Abraham Maslow once stated the following, “All the evidence that we have indicates that it is reasonable to assume in practically every human being, and certainly in almost every newborn baby, that there is an active will toward health, an impulse towards growth, or towards the actualization.” (CITE). The above quote alludes to the fact that all human beings naturally and instinctively want good health, to become better than what they are, and to reach their full potential. Maslow, a pioneer in the discipline of humanistic psychology, and commonly known for his article, a Theory of Human Motivation.
Fig 1. The pyramid is a visual illustration of Marlow’s Hierarchy of Needs.
Marlow’s Hierarchy of Needs was derived from the article, a Theory of Human Motivation that first appeared in an edition of Psychological Review in 1943. In the article, Maslow explored a range of different issues that had an influence in psychology in a variety of ways. Furthermore, the above figure illustrates the central concept that Maslow was trying to get the experts within his career field to understand and to explore as a viable framework for further analysis. Maslow (1943) stated that certain things drive people to attain particular needs, and then organized the fundamental human needs into a hierarchy of relative prepotency. Also, Maslow identified that some needs take priority over others. As figure one shows, physical survival is the human beings most basic need; therefore, this will be the first thing that motivates human behavior. Furthermore, once people fulfill that level of needs, then they will go to the next level, and the next level, et cetera (Cite Main p.375).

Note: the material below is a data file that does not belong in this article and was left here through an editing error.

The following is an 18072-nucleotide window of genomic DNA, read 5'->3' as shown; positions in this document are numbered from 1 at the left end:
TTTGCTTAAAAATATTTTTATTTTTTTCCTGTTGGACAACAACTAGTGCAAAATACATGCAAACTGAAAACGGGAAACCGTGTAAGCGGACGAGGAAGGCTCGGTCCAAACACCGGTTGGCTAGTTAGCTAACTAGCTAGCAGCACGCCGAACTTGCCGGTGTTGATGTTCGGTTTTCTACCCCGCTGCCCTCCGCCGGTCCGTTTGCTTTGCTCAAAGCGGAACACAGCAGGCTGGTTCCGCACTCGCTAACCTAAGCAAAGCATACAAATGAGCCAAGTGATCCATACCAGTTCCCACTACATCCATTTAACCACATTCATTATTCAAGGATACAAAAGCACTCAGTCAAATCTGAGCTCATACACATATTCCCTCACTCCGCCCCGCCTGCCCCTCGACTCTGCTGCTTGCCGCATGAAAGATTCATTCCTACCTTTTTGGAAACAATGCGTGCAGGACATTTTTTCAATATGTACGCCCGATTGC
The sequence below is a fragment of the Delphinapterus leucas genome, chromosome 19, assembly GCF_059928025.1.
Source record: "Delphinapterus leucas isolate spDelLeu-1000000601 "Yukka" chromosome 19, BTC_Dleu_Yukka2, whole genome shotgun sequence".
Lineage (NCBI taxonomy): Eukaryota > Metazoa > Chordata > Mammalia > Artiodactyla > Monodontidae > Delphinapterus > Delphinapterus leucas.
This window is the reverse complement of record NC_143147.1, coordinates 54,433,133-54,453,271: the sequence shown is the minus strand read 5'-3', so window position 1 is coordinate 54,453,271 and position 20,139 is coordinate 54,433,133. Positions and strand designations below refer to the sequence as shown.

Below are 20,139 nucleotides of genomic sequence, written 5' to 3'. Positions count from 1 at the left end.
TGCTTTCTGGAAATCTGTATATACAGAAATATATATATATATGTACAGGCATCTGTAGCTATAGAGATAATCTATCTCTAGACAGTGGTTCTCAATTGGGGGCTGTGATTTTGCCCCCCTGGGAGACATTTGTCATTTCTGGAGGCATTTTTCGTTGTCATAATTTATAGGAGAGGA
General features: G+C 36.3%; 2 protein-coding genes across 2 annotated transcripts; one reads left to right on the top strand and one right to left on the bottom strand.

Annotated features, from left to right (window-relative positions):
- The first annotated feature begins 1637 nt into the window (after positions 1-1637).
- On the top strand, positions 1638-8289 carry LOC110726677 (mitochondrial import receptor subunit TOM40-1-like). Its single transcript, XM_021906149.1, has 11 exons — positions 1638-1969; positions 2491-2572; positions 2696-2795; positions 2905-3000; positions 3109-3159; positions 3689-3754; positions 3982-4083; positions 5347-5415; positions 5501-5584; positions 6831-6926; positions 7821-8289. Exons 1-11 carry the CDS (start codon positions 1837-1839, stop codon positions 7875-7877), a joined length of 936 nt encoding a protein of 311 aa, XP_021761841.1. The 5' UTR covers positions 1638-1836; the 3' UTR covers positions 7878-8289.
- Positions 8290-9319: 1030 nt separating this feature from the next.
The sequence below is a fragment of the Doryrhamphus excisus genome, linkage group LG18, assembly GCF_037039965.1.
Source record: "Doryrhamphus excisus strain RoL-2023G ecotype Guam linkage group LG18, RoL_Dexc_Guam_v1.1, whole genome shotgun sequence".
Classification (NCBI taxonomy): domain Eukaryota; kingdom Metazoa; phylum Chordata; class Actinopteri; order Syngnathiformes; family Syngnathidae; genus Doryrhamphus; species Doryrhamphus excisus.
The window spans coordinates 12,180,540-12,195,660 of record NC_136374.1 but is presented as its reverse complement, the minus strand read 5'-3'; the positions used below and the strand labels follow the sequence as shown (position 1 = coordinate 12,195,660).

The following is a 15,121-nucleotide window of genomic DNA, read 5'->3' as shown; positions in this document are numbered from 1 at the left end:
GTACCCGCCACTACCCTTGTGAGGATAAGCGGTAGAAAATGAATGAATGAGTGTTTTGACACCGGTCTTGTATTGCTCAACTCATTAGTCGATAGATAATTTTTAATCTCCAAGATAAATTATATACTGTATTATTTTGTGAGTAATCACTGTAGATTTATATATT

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...hat they may emerge again to dominate the organism if they are thwarted.” (p. 375). I for one, have been privileged enough to be stripped of the many luxury that most people in today’s society take for granted. Furthermore, I use the term “privileged” because of the experience and the fact that it allowed me to see both ends of the spectrum. As an illustration, I will use my experience in Afghanistan. As a young man, I deployed to a third world country and found myself stripped of every luxury that I had become accustomed to having. My needs before the deployment consisted of confidence, intimacy, and family; however, this abruptly changed when I realized there was not a refrigerator or water on tap that I could access food and water whenever I liked. As a result, my basic physiological needs emerged again to dominate my motivation and natural instinct of survival.
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